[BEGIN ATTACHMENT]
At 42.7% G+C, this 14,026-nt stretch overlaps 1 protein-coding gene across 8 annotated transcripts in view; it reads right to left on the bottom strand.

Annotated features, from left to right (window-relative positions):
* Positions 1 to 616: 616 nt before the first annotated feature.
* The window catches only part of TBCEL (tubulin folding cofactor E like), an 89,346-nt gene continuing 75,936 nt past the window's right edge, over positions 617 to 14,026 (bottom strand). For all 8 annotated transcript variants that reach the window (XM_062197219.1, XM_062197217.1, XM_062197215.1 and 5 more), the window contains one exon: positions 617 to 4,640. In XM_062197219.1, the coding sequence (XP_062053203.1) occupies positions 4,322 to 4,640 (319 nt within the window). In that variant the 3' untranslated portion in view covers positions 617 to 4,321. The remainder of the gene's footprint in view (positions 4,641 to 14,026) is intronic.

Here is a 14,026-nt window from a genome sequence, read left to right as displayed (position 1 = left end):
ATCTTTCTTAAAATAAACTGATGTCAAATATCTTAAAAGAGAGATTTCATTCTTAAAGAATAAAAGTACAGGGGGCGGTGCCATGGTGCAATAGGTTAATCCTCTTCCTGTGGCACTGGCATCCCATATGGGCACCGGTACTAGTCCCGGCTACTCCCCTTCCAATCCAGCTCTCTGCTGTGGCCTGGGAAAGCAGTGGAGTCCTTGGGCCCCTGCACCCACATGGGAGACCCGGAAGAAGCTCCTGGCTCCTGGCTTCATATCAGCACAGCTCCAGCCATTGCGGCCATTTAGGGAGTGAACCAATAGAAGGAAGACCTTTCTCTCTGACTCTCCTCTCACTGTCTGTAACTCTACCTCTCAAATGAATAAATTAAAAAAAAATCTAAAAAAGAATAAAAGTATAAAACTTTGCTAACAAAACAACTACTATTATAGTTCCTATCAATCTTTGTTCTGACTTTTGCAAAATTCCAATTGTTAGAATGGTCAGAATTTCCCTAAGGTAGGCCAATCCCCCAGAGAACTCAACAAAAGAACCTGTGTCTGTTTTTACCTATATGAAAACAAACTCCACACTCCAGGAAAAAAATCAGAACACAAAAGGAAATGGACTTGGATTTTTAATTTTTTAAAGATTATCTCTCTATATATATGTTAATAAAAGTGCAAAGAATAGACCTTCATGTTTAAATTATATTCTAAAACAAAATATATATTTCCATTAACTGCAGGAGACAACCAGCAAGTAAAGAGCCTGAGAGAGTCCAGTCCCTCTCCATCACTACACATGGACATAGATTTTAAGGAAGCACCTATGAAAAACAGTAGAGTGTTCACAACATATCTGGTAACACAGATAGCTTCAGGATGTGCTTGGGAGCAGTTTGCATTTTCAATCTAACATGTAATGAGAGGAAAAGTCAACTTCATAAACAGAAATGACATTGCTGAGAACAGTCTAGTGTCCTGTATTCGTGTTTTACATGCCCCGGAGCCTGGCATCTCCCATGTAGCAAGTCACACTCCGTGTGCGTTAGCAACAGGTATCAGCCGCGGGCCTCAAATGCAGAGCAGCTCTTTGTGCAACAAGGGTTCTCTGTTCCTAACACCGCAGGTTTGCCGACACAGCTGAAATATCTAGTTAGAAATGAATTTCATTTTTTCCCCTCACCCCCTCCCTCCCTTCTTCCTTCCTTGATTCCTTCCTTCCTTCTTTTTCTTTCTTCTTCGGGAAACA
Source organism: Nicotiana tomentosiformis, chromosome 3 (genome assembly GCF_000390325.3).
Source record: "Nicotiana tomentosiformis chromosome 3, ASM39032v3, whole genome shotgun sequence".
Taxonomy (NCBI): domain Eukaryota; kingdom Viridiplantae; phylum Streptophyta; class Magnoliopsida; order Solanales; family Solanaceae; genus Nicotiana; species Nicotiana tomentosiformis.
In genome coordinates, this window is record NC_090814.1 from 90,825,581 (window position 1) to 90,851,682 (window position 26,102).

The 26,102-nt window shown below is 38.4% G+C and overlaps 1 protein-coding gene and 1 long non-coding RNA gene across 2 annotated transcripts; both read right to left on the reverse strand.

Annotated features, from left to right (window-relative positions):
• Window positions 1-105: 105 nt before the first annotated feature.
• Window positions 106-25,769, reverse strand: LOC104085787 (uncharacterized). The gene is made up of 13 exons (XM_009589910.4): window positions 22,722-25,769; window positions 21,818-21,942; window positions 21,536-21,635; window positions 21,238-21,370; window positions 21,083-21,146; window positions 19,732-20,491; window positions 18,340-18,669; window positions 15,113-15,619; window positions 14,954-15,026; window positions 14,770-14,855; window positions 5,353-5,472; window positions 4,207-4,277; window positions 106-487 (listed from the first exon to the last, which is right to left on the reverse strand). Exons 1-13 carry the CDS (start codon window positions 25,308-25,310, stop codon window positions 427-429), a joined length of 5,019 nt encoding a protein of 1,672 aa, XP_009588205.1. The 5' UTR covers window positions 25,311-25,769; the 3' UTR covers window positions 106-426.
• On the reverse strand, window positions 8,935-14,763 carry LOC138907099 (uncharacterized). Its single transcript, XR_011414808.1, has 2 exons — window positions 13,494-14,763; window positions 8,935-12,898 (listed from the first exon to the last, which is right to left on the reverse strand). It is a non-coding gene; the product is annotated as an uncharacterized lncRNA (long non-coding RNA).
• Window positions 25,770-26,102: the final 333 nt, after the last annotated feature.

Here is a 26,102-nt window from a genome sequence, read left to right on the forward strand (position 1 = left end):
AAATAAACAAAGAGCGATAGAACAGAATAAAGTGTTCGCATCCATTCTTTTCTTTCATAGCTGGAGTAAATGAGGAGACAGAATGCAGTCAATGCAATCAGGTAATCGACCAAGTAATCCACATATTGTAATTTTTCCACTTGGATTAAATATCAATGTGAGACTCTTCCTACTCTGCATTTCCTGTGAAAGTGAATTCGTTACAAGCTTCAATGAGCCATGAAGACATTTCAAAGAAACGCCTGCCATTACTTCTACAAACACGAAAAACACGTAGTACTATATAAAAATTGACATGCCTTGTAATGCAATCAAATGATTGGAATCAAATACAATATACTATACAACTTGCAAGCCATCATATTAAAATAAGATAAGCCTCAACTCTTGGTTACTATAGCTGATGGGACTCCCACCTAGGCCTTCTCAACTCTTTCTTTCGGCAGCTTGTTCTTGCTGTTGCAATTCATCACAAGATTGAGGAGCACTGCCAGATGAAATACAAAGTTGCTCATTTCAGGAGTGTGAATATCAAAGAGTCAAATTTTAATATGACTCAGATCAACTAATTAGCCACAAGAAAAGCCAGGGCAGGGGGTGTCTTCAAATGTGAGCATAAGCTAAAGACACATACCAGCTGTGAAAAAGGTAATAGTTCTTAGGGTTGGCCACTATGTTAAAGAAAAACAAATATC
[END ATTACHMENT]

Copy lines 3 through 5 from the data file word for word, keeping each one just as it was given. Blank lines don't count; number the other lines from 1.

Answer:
* Positions 1 to 616: 616 nt before the first annotated feature.
* The window catches only part of TBCEL (tubulin folding cofactor E like), an 89,346-nt gene continuing 75,936 nt past the window's right edge, over positions 617 to 14,026 (bottom strand). For all 8 annotated transcript variants that reach the window (XM_062197219.1, XM_062197217.1, XM_062197215.1 and 5 more), the window contains one exon: positions 617 to 4,640. In XM_062197219.1, the coding sequence (XP_062053203.1) occupies positions 4,322 to 4,640 (319 nt within the window). In that variant the 3' untranslated portion in view covers positions 617 to 4,321. The remainder of the gene's footprint in view (positions 4,641 to 14,026) is intronic.

Here is a 14,026-nt window from a genome sequence, read left to right as displayed (position 1 = left end):